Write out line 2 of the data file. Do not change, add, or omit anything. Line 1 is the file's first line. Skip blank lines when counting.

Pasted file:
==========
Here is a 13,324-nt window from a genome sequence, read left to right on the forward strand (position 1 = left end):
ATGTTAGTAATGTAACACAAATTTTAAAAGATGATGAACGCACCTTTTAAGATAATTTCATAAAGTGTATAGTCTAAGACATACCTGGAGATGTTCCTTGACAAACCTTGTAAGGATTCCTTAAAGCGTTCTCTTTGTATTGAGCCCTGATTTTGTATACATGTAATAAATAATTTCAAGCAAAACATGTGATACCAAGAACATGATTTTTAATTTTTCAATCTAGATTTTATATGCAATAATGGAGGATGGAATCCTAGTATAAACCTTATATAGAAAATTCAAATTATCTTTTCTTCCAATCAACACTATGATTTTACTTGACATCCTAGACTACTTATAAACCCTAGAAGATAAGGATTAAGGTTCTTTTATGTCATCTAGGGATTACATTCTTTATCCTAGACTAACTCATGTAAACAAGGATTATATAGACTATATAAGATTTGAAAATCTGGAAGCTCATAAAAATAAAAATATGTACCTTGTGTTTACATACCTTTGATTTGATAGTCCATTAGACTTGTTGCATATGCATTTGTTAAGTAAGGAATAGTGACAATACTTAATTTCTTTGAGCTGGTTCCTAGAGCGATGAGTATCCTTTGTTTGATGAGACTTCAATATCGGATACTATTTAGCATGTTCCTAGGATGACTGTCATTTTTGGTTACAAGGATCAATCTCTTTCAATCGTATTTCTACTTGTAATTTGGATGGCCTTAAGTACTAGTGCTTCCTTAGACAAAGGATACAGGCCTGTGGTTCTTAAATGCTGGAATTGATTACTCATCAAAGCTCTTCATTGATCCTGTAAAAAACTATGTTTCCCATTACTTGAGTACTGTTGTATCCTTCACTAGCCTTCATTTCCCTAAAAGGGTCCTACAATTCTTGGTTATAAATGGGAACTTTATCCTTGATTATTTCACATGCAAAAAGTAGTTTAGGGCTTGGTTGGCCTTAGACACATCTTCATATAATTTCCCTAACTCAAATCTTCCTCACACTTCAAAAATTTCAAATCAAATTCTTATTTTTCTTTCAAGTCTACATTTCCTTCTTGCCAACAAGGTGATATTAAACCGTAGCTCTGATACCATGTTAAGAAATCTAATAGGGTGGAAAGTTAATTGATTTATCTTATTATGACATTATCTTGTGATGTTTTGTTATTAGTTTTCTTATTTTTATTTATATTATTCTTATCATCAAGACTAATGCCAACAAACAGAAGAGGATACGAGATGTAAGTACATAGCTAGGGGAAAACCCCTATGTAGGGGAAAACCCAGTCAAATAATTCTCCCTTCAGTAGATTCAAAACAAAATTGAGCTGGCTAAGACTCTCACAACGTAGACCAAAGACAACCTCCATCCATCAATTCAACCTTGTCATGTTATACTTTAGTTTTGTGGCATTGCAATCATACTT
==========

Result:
ATGTTAGTAATGTAACACAAATTTTAAAAGATGATGAACGCACCTTTTAAGATAATTTCATAAAGTGTATAGTCTAAGACATACCTGGAGATGTTCCTTGACAAACCTTGTAAGGATTCCTTAAAGCGTTCTCTTTGTATTGAGCCCTGATTTTGTATACATGTAATAAATAATTTCAAGCAAAACATGTGATACCAAGAACATGATTTTTAATTTTTCAATCTAGATTTTATATGCAATAATGGAGGATGGAATCCTAGTATAAACCTTATATAGAAAATTCAAATTATCTTTTCTTCCAATCAACACTATGATTTTACTTGACATCCTAGACTACTTATAAACCCTAGAAGATAAGGATTAAGGTTCTTTTATGTCATCTAGGGATTACATTCTTTATCCTAGACTAACTCATGTAAACAAGGATTATATAGACTATATAAGATTTGAAAATCTGGAAGCTCATAAAAATAAAAATATGTACCTTGTGTTTACATACCTTTGATTTGATAGTCCATTAGACTTGTTGCATATGCATTTGTTAAGTAAGGAATAGTGACAATACTTAATTTCTTTGAGCTGGTTCCTAGAGCGATGAGTATCCTTTGTTTGATGAGACTTCAATATCGGATACTATTTAGCATGTTCCTAGGATGACTGTCATTTTTGGTTACAAGGATCAATCTCTTTCAATCGTATTTCTACTTGTAATTTGGATGGCCTTAAGTACTAGTGCTTCCTTAGACAAAGGATACAGGCCTGTGGTTCTTAAATGCTGGAATTGATTACTCATCAAAGCTCTTCATTGATCCTGTAAAAAACTATGTTTCCCATTACTTGAGTACTGTTGTATCCTTCACTAGCCTTCATTTCCCTAAAAGGGTCCTACAATTCTTGGTTATAAATGGGAACTTTATCCTTGATTATTTCACATGCAAAAAGTAGTTTAGGGCTTGGTTGGCCTTAGACACATCTTCATATAATTTCCCTAACTCAAATCTTCCTCACACTTCAAAAATTTCAAATCAAATTCTTATTTTTCTTTCAAGTCTACATTTCCTTCTTGCCAACAAGGTGATATTAAACCGTAGCTCTGATACCATGTTAAGAAATCTAATAGGGTGGAAAGTTAATTGATTTATCTTATTATGACATTATCTTGTGATGTTTTGTTATTAGTTTTCTTATTTTTATTTATATTATTCTTATCATCAAGACTAATGCCAACAAACAGAAGAGGATACGAGATGTAAGTACATAGCTAGGGGAAAACCCCTATGTAGGGGAAAACCCAGTCAAATAATTCTCCCTTCAGTAGATTCAAAACAAAATTGAGCTGGCTAAGACTCTCACAACGTAGACCAAAGACAACCTCCATCCATCAATTCAACCTTGTCATGTTATACTTTAGTTTTGTGGCATTGCAATCATACTT